French winemakers fear tasting ban in health rules

PARIS (Reuters Life!) - The French wine trade fears new health rules could force vintners to keep the cork on bottles when visitors come to their cellars, dealing a serious blow to growing wine tourism by stigmatizing the beverage.

Glasses and bottles of Chateau Belcier red wine (Saint Emilion label) are seen in a testing room in Saint Emilion, southwestern France, November 6, 2007. REUTERS/Regis Duvignau

French parliament will debate early in March a proposed law that carries an article banning promotional sales of alcoholic beverages as a way of curtailing binge-drinking among youths.

The wine sector fears the cure may be worse than the disease and could lead to a ban on wine tastings at a time of limits on advertising and plans to attack Internet sales.

“It’s unthinkable, it would be a disaster and many people in France could lose their job. Tastings are an integral part of promoting wine and educating people to consume with reason,” said Marie-Christine Tarby, head of the Wine and Society body.

Tarby said that France was less impacted by binge-drinking than other countries and wine played no role in that phenomenon.

The wine trade and French health authorities have an uneasy relationship that led two journalists, Denis Saverot and Benoit Simmat, to title a 2008 book on the sector “In Vino Satanas!.”

This means the devil is in the wine, a play on the Latin saying ‘in vino veritas’ that means the truth is in wine.

“While every Japanese, Chinese and American knows that France is the country of great wines, France today wants to abdicate its Bacchic pre-eminence,” they wrote.

“All of France? No, the glum France, that has replaced the glorious ‘Liberty, Equality and Brotherhood’ with ‘Prevention, precaution and public health’,” they added.


For many people, wine is part and parcel of French culture and history.

The sector employs 340,000 people and wine is among the top 10 export revenue earners. Wine and vines are part of the attractions that make France a top world tourism destination.

Wine, cheese, baguette, beret and Eiffel Tower are among the key words that people associate with France.

Tourists visit vineyards and taste the wines, buying bottles to take home (

But for the health lobby, the eternal image of a Frenchman with a black beret and blue shirt sitting at a table with an open bottle of cheap wine is an outrage and outdated.

Encouraged by recent successes such as a smoking ban for restaurants and bars and advertisement restrictions, the health authorities want the French to drink less and fight alcoholism.

Alcohol was related to 22 percent of traffic deaths in France in 2007 and is a contributing factor to heart disease.

At the same time, some doctors have found that modest consumption of wine can be beneficial to hearts and health.

The wine organizations, such as those of the Burgundy or Bordeaux wine makers, have not been sitting still and are doing their bit to fight drink-driving by handing out breathalyzers.

Any adverts promoting wine need to carry a warning urging people to consume modestly and on some wine Web sites it spelled out that ‘moderation’ means a maximum of three glasses a day for a man, two for a woman, and at least one day a week off drink.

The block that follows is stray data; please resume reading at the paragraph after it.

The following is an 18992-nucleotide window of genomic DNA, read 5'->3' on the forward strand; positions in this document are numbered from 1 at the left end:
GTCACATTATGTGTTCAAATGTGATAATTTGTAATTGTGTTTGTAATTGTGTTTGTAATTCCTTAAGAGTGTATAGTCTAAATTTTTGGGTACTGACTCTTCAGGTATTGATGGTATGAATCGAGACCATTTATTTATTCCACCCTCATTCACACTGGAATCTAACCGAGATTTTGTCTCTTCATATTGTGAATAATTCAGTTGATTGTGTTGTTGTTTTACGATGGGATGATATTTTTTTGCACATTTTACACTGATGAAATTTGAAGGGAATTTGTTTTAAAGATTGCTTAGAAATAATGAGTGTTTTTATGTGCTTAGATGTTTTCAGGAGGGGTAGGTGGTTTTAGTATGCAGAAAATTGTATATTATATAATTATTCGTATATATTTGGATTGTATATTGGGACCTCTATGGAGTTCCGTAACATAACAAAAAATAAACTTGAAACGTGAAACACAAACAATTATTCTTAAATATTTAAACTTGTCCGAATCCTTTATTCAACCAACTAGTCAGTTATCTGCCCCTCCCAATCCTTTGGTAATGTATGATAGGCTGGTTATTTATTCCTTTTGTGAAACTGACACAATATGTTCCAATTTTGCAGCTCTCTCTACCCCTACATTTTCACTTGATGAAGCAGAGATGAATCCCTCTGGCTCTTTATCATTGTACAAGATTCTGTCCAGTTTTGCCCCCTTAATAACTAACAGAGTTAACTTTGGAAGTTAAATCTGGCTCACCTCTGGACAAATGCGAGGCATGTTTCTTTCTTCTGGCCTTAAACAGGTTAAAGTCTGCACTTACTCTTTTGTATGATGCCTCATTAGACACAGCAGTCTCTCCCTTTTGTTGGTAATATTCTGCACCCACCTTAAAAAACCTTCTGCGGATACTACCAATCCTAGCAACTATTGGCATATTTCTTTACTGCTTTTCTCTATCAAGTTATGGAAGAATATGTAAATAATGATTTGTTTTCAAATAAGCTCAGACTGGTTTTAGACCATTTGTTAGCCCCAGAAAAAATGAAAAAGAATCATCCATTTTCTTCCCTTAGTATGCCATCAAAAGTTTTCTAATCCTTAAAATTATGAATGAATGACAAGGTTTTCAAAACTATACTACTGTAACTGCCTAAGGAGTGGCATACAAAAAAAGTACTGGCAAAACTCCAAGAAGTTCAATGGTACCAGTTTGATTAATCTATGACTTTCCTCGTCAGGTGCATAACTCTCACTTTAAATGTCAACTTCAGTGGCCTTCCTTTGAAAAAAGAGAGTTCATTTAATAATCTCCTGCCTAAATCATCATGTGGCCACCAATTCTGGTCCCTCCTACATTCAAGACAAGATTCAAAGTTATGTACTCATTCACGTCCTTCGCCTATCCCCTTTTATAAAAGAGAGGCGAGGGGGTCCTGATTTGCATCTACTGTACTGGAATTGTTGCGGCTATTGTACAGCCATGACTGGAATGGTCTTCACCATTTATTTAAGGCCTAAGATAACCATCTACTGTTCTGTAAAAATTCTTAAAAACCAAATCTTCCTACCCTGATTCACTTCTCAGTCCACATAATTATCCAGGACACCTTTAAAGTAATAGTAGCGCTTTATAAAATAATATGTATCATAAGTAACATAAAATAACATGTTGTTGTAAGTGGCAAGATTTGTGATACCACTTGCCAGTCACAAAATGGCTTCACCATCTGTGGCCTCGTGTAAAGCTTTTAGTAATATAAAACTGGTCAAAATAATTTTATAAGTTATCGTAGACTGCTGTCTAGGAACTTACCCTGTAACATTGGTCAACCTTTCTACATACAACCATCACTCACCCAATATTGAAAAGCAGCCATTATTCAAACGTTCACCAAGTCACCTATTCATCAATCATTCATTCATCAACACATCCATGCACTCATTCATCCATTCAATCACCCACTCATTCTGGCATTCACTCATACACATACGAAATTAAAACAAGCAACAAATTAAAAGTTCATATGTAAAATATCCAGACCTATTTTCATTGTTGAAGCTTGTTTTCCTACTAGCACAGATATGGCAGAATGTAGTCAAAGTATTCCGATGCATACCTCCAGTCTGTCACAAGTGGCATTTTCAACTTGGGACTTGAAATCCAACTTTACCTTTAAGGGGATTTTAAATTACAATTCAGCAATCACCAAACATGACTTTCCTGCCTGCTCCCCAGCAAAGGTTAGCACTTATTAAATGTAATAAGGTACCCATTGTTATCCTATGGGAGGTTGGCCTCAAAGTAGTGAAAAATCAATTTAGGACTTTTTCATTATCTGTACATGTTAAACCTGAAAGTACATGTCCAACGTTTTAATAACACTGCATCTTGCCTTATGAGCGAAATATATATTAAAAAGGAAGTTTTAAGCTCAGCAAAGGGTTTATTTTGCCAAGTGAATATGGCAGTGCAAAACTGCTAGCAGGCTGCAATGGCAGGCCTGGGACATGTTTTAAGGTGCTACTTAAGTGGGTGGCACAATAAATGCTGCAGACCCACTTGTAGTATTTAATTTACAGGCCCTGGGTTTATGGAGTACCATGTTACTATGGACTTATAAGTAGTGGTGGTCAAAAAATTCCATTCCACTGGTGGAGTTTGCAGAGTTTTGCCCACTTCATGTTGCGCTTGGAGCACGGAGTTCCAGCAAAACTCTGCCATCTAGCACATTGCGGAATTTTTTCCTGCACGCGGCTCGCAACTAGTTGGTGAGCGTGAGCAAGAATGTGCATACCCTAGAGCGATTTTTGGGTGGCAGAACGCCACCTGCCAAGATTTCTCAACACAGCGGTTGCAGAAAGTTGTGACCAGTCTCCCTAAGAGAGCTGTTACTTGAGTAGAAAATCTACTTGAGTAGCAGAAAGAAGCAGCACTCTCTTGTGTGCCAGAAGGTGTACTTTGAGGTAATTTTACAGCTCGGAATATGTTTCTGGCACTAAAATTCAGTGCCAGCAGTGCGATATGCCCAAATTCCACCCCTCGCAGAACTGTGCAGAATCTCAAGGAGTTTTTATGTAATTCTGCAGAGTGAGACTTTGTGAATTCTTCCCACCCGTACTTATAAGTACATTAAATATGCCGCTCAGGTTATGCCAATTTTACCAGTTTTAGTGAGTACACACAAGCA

The image of wine in France has taken a few hits recently.

President Nicolas Sarkozy does not drink wine and Paris mayor Bertrand Delanoe auctioned off a good part of the town hall’s famed wine collection.

The French wine journalists association, APV, is upset because some articles on wine are considered as pushing people to drink. In December 2007, the popular Paris daily Le Parisien was condemned by a court for a series of articles on Champagne.

The bugbear for the wine lobby is the ANPAA -- the national association for the prevention of alcoholism and addiction.

“We understand very well that we cannot forbid youngsters to get their kicks, that people get drunk,” ANPAA president Alain Rigaud said at a news conference.

“We are an association for prevention (of alcohol abuse). What we want is to make excesses more difficult -- for example if one closes open bars and forbids sale at night it will become very difficult to find alcohol,” he added. “Limiting the sale and the accessibility to the public is not a ban on consumption. Alcohol remains a licit product,” he said.

The organization which fights alcoholism and other addictions with counseling and lobbying actions has a history going back to 1872 and the Temperance Movement.

From its inception, its aims were to inform the public about the dangers of alcohol, help victims and contribute to the reduction of alcohol production. It is financed by clinics, health insurance and the state and employs 1,250 people.

ANPAA is part of the Eurocare international grouping that aims for a European Union where the interests of collective health take precedence over individual economic interests.

“Alcohol is not just a marketable commodity. It is a toxic, psychotropic and dependence-inducing drug. Because of that, its use must be publicly controlled. The means of alcohol production, distribution, consumption and control must be tackled at a European level,” Eurocare says on its website.

The wine growers, however, do not want their relatively low-alcohol drinks to be treated the same as hard booze, or alcopops targeting juvenile drinkers.

“They are rather dogmatic,” said Tarby about ANPAA.

It is up to French parliament to decide.

Additional reporting by Elizabeth Pineau